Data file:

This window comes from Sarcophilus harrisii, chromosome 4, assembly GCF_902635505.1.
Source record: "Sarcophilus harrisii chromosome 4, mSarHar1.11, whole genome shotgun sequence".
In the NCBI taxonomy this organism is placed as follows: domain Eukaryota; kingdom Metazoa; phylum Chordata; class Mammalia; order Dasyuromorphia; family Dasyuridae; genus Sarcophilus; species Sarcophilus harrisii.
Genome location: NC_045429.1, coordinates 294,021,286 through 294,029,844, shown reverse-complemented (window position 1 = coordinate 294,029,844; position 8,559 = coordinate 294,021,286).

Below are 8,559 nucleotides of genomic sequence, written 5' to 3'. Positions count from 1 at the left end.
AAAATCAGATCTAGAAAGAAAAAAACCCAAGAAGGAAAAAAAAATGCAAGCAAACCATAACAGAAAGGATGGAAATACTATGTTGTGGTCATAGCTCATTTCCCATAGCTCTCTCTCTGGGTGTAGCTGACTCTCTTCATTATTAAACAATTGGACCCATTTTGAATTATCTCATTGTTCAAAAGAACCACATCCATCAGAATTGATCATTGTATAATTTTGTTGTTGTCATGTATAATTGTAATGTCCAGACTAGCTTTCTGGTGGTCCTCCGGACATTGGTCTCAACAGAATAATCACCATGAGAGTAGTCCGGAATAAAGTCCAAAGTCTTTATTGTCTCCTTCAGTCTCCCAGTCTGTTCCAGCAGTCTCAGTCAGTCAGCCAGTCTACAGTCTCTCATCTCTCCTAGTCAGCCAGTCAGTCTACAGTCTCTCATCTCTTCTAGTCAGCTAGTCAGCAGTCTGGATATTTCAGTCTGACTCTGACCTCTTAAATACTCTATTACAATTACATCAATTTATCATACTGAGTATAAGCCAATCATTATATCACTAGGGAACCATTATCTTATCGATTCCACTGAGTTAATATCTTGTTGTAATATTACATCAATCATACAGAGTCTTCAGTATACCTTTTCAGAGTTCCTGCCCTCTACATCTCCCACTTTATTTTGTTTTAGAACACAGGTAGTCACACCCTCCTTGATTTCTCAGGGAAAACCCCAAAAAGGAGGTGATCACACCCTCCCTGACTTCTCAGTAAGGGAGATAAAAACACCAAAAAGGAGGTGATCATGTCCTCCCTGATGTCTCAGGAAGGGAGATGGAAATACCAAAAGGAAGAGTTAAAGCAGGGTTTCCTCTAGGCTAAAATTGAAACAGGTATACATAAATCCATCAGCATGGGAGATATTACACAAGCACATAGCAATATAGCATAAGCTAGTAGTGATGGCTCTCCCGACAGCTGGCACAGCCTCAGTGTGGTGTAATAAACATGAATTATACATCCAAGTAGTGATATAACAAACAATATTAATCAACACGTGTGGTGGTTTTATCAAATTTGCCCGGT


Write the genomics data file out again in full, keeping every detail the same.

This window comes from Sarcophilus harrisii, chromosome 4, assembly GCF_902635505.1.
Source record: "Sarcophilus harrisii chromosome 4, mSarHar1.11, whole genome shotgun sequence".
In the NCBI taxonomy this organism is placed as follows: domain Eukaryota; kingdom Metazoa; phylum Chordata; class Mammalia; order Dasyuromorphia; family Dasyuridae; genus Sarcophilus; species Sarcophilus harrisii.
Genome location: NC_045429.1, coordinates 294,021,286 through 294,029,844, shown reverse-complemented (window position 1 = coordinate 294,029,844; position 8,559 = coordinate 294,021,286).

Below are 8,559 nucleotides of genomic sequence, written 5' to 3'. Positions count from 1 at the left end.
AAAATCAGATCTAGAAAGAAAAAAACCCAAGAAGGAAAAAAAAATGCAAGCAAACCATAACAGAAAGGATGGAAATACTATGTTGTGGTCATAGCTCATTTCCCATAGCTCTCTCTCTGGGTGTAGCTGACTCTCTTCATTATTAAACAATTGGACCCATTTTGAATTATCTCATTGTTCAAAAGAACCACATCCATCAGAATTGATCATTGTATAATTTTGTTGTTGTCATGTATAATTGTAATGTCCAGACTAGCTTTCTGGTGGTCCTCCGGACATTGGTCTCAACAGAATAATCACCATGAGAGTAGTCCGGAATAAAGTCCAAAGTCTTTATTGTCTCCTTCAGTCTCCCAGTCTGTTCCAGCAGTCTCAGTCAGTCAGCCAGTCTACAGTCTCTCATCTCTCCTAGTCAGCCAGTCAGTCTACAGTCTCTCATCTCTTCTAGTCAGCTAGTCAGCAGTCTGGATATTTCAGTCTGACTCTGACCTCTTAAATACTCTATTACAATTACATCAATTTATCATACTGAGTATAAGCCAATCATTATATCACTAGGGAACCATTATCTTATCGATTCCACTGAGTTAATATCTTGTTGTAATATTACATCAATCATACAGAGTCTTCAGTATACCTTTTCAGAGTTCCTGCCCTCTACATCTCCCACTTTATTTTGTTTTAGAACACAGGTAGTCACACCCTCCTTGATTTCTCAGGGAAAACCCCAAAAAGGAGGTGATCACACCCTCCCTGACTTCTCAGTAAGGGAGATAAAAACACCAAAAAGGAGGTGATCATGTCCTCCCTGATGTCTCAGGAAGGGAGATGGAAATACCAAAAGGAAGAGTTAAAGCAGGGTTTCCTCTAGGCTAAAATTGAAACAGGTATACATAAATCCATCAGCATGGGAGATATTACACAAGCACATAGCAATATAGCATAAGCTAGTAGTGATGGCTCTCCCGACAGCTGGCACAGCCTCAGTGTGGTGTAATAAACATGAATTATACATCCAAGTAGTGATATAACAAACAATATTAATCAACACGTGTGGTGGTTTTATCAAATTTGCCCGGT